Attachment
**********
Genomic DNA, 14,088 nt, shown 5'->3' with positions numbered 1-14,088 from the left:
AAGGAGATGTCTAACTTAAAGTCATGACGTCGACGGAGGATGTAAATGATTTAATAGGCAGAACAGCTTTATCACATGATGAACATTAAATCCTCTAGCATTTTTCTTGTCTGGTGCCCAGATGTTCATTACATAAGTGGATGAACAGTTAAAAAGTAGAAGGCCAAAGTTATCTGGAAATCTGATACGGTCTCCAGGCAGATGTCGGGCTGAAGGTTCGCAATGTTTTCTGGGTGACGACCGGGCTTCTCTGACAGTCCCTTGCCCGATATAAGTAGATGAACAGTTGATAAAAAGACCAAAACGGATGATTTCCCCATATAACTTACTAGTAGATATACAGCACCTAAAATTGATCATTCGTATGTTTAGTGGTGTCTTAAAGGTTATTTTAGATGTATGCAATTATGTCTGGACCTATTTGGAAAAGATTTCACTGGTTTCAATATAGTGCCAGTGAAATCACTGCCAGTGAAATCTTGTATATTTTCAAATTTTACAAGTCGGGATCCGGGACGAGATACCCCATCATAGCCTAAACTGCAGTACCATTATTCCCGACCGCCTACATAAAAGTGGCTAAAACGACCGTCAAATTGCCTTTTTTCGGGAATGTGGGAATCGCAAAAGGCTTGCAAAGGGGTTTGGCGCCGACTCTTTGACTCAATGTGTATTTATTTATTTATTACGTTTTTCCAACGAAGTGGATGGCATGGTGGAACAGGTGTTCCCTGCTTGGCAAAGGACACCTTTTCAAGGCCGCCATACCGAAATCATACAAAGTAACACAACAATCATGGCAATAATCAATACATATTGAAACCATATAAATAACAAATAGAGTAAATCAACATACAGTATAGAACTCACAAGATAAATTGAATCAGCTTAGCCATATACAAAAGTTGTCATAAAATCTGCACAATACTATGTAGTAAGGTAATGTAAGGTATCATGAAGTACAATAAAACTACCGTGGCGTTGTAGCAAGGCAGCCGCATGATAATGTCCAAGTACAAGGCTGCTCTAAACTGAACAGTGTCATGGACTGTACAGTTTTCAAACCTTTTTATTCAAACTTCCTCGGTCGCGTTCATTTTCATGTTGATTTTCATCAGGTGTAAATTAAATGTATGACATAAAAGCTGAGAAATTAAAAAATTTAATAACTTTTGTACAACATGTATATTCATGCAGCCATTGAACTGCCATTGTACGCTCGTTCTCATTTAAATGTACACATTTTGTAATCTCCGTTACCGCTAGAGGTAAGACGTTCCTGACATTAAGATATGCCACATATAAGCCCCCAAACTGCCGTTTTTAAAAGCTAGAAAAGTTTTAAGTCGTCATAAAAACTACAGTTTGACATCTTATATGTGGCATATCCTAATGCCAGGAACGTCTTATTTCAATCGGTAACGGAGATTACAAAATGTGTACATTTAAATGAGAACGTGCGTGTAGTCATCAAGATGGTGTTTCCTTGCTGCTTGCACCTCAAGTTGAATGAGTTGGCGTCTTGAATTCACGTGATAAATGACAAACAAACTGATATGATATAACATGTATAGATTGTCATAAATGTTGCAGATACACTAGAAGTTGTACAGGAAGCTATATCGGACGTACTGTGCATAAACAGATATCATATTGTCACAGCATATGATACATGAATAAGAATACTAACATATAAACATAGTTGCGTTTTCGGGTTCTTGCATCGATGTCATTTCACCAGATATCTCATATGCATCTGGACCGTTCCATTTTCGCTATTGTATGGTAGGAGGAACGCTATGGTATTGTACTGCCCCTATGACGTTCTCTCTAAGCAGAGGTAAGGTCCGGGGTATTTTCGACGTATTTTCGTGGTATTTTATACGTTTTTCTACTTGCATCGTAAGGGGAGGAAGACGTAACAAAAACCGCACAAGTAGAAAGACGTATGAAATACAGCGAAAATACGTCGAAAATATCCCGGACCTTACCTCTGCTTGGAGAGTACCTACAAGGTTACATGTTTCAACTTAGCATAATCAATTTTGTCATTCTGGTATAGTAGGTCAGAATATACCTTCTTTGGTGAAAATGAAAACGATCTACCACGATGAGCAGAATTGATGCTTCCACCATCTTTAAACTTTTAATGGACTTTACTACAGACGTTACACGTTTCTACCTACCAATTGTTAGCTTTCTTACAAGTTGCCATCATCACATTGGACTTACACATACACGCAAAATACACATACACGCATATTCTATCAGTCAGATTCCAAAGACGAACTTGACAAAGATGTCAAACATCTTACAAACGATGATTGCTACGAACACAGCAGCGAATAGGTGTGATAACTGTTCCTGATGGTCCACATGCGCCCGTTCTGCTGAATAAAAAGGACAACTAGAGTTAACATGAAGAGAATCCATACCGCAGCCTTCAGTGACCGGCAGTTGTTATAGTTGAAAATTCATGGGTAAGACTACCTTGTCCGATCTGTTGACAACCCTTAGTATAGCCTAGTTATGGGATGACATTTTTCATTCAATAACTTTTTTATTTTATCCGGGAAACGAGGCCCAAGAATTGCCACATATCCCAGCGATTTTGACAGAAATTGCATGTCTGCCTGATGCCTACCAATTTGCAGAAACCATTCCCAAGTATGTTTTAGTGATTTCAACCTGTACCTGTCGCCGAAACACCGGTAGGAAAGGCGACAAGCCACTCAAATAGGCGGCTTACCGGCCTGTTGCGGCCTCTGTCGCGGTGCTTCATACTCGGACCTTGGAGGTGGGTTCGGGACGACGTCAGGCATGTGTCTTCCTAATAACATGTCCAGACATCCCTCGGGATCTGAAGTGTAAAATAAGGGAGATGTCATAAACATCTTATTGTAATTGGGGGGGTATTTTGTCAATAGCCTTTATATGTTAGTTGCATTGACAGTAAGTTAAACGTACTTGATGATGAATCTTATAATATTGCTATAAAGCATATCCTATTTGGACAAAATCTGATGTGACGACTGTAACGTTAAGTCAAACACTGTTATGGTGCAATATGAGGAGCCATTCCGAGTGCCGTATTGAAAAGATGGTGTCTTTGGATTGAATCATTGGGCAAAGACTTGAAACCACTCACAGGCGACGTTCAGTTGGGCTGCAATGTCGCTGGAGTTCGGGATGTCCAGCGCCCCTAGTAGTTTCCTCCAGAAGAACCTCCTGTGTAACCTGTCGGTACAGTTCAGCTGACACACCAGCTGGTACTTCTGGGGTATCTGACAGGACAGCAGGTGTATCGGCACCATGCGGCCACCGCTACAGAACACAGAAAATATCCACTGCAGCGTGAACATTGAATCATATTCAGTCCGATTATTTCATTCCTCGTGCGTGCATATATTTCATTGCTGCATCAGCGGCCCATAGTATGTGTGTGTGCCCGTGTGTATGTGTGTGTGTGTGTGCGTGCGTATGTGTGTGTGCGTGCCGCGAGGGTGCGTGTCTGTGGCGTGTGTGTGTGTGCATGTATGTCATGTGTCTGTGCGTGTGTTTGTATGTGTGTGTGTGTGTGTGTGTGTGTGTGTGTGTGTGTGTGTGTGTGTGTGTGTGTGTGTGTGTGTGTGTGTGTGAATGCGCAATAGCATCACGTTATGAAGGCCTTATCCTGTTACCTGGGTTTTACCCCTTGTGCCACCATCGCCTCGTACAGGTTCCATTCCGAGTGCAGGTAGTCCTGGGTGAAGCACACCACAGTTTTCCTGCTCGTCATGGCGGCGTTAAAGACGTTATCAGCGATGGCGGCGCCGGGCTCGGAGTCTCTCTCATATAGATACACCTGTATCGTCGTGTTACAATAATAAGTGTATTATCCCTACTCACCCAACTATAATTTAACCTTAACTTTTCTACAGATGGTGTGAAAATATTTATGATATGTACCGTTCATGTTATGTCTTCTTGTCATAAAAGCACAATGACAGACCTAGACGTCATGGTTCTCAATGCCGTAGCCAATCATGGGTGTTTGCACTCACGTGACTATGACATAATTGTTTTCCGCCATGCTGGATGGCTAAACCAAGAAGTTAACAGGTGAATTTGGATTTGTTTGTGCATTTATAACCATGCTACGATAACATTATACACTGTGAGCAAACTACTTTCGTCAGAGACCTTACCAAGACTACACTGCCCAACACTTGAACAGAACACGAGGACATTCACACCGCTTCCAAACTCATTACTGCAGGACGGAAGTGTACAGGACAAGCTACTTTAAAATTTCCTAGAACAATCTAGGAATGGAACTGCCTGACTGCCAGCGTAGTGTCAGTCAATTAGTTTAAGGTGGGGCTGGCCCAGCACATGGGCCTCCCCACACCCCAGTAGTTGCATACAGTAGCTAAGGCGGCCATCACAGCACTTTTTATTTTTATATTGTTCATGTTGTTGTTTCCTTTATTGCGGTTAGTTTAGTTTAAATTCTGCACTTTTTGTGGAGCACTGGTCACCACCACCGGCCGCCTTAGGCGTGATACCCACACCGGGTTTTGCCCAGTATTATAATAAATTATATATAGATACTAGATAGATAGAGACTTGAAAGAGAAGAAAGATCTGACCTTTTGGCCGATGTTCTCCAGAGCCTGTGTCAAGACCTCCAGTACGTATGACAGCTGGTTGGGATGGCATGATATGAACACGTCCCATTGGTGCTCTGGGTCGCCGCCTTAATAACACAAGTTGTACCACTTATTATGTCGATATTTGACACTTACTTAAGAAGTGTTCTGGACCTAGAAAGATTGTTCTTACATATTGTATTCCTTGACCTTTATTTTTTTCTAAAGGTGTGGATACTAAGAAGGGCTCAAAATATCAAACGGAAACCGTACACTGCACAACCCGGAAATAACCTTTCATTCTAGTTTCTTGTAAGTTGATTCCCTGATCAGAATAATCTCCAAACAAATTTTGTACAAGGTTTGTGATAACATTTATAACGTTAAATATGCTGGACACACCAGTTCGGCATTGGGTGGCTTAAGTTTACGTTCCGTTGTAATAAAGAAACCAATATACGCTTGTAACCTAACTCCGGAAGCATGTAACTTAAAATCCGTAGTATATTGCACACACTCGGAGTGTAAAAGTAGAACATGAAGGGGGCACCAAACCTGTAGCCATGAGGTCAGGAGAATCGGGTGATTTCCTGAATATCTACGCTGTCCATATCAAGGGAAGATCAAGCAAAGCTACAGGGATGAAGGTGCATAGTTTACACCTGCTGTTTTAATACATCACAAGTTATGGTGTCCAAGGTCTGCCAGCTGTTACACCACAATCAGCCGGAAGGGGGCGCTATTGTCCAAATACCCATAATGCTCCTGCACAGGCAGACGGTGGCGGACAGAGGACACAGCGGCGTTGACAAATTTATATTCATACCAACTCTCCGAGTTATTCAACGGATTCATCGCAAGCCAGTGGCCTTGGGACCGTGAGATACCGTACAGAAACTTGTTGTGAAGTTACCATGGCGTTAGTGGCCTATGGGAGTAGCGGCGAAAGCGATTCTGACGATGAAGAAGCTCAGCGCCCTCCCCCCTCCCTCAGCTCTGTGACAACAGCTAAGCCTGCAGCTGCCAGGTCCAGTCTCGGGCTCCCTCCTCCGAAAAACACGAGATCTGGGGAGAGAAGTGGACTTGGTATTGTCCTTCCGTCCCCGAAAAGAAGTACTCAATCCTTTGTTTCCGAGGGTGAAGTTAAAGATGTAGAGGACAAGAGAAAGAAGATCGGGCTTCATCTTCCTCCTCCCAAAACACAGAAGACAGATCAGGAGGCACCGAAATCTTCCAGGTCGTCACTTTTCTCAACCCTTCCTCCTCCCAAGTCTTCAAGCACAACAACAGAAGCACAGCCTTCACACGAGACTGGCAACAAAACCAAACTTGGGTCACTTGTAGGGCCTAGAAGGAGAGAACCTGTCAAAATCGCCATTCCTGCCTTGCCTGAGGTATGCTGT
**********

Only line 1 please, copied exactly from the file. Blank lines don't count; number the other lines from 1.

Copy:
Genomic DNA, 14,088 nt, shown 5'->3' with positions numbered 1-14,088 from the left: